Wednesday, May 29, 2024
HomeJ&K"Building a Framework for the Future of Work: Embracing Innovation and Adaptation...

“Building a Framework for the Future of Work: Embracing Innovation and Adaptation in a Changing Landscape.


We are in the midst of a massive global shift in the way work is done, manifested as the ‘future of work’ powered by IR 4.0, energy transition, and new age technologies. These new technologies are bringing changes at the ‘work’, ‘workplace’ and the ‘workforce’ level. We are witnessing a paradigm shift in the composition of employment across sectors, marked by the advent of new jobs requiring high-level cognition and socio-emotional skills. There is a fair degree of optimism and scepticism across all socioeconomic spheres to adjust to the ‘future of work’.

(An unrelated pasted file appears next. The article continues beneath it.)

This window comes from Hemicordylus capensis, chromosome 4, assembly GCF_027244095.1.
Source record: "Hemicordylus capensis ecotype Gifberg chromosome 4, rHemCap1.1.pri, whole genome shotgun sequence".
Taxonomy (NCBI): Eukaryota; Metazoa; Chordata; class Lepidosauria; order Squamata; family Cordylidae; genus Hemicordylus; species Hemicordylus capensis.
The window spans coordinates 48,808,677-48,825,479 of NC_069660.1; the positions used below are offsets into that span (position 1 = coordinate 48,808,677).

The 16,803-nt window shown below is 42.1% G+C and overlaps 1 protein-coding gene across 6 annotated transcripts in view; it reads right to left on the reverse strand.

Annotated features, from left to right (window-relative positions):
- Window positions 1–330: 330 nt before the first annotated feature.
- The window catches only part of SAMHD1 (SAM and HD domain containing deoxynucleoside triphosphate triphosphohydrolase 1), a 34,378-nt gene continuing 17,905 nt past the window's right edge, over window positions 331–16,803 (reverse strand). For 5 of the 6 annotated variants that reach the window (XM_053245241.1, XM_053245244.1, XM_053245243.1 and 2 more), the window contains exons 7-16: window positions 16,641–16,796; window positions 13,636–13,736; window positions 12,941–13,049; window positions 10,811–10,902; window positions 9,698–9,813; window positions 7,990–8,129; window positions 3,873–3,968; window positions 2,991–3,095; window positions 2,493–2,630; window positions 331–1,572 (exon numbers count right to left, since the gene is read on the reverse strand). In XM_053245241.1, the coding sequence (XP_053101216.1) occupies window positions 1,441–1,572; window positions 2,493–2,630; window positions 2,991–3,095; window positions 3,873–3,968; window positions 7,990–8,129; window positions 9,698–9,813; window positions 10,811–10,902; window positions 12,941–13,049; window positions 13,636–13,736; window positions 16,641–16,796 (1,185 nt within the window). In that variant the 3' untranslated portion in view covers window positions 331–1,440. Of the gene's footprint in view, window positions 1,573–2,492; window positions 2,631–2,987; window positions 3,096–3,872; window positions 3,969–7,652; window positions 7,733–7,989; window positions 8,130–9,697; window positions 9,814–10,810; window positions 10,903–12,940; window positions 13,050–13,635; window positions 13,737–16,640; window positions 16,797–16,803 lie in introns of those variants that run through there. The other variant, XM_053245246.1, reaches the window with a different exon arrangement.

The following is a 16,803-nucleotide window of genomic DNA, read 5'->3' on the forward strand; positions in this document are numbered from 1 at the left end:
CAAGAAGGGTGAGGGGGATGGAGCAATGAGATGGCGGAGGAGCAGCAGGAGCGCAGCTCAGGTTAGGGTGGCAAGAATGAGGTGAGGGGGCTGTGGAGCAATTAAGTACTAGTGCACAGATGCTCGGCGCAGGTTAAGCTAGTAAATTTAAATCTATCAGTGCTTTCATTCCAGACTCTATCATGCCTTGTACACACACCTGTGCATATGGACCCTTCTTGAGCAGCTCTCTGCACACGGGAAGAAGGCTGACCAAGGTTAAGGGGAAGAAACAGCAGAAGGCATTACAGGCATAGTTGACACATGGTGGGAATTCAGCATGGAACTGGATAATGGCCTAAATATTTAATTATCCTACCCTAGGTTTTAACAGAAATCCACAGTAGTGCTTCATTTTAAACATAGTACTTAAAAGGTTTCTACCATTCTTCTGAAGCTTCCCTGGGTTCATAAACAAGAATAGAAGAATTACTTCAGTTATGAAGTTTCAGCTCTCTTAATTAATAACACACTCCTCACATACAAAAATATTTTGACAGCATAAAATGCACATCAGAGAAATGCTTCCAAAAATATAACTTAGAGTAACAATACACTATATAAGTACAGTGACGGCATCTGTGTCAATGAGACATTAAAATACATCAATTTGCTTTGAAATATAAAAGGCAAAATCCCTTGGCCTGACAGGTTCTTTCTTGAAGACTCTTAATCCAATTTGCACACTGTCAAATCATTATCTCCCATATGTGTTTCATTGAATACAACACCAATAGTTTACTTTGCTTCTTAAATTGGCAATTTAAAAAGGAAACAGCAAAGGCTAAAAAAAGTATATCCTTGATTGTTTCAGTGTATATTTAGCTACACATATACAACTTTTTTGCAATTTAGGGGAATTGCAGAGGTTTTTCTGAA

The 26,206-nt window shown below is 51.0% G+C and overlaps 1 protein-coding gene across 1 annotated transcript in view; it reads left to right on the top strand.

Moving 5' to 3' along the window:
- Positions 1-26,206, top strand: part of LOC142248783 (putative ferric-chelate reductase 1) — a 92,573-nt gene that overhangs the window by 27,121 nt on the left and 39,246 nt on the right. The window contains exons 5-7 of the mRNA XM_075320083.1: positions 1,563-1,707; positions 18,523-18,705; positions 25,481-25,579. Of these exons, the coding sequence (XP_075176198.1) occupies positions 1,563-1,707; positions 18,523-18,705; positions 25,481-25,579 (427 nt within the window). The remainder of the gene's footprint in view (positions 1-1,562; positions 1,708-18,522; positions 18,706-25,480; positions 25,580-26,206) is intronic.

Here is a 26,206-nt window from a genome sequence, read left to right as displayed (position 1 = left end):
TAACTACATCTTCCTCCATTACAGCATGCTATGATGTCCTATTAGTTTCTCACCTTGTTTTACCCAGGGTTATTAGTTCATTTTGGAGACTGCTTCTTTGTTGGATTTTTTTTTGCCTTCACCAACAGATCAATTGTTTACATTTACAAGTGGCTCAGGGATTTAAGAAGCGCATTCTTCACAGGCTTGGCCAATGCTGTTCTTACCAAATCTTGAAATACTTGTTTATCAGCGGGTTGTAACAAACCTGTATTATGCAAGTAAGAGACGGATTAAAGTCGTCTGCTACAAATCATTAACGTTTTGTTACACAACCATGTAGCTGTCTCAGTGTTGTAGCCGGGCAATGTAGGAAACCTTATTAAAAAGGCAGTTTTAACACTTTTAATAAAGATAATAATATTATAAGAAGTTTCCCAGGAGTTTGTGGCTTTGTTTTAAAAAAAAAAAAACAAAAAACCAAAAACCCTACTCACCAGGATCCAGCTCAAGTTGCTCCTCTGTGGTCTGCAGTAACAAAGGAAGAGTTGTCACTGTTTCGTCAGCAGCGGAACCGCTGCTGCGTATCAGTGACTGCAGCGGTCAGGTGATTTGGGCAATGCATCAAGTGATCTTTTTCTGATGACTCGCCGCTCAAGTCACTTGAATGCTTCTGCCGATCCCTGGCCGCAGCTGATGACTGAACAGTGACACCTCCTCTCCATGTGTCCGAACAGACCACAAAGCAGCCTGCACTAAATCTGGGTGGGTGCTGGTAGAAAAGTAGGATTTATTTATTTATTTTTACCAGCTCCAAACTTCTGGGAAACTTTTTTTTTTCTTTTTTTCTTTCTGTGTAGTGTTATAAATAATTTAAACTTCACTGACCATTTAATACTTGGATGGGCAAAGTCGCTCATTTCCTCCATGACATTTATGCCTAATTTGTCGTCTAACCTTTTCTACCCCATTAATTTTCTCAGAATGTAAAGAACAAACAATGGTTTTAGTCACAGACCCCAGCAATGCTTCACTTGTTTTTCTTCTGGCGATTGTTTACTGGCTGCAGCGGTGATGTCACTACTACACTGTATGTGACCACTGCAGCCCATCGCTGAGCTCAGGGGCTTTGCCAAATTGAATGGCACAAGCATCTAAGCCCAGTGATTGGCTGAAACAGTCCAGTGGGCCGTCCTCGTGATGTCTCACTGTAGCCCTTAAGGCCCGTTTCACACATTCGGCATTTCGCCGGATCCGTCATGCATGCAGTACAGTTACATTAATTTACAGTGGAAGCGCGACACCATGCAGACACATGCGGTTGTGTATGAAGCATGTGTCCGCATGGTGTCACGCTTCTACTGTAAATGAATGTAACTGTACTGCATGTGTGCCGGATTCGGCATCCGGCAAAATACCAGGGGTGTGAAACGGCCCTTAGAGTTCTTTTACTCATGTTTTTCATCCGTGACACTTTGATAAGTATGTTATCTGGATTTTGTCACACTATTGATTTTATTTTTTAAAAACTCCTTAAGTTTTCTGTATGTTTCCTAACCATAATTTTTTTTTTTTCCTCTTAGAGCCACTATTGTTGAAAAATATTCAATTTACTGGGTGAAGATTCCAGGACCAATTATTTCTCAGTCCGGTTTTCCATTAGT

Global transformations of this magnitude require in-depth deliberations and the G20, representing 85% of global GDP and two-third of the global population, is the right forum to discuss the ‘future of work’ with all its economic and social dimensions. The G20 which can come up with a framework, for harnessing technology for global good, with complementary strengths of nations, to manage the trends emanating from the ‘future of work’. India’s G20 Presidency has placed the G20 skills strategy, and its related aspects of building capacity, lifelong learning, and monitoring, as a significant component of the discussions, thus bringing relevance of these deliberations for the entire world. It provides an opportunity to the G20 and indeed to the world to embrace the task of reimagining educational and training systems to equip learners with the necessary skills for navigating life, contributing to society, and thriving in emerging job markets.Some of the key manifestation of the ‘future of work’ is visible in terms of the rapid technological disruption around us, through automation, Big Data, AI, and other technologies. While this has enabled exponential growth in productivity, on the flip side, it has raised the questions of the scope, size, and inclusion of the job market in the future. Demographic divergence across the world with some leading economies projected to see working age population of less than 25% by 2050 is raising alarm. The Education and Labour Working Group deliberations under G20 have indeed marked significant progress in certain areas, including indicators for implementing the collective G20 skills strategy and ways to improve education and learning outcomes across the continuum of learning at school and in TVET.



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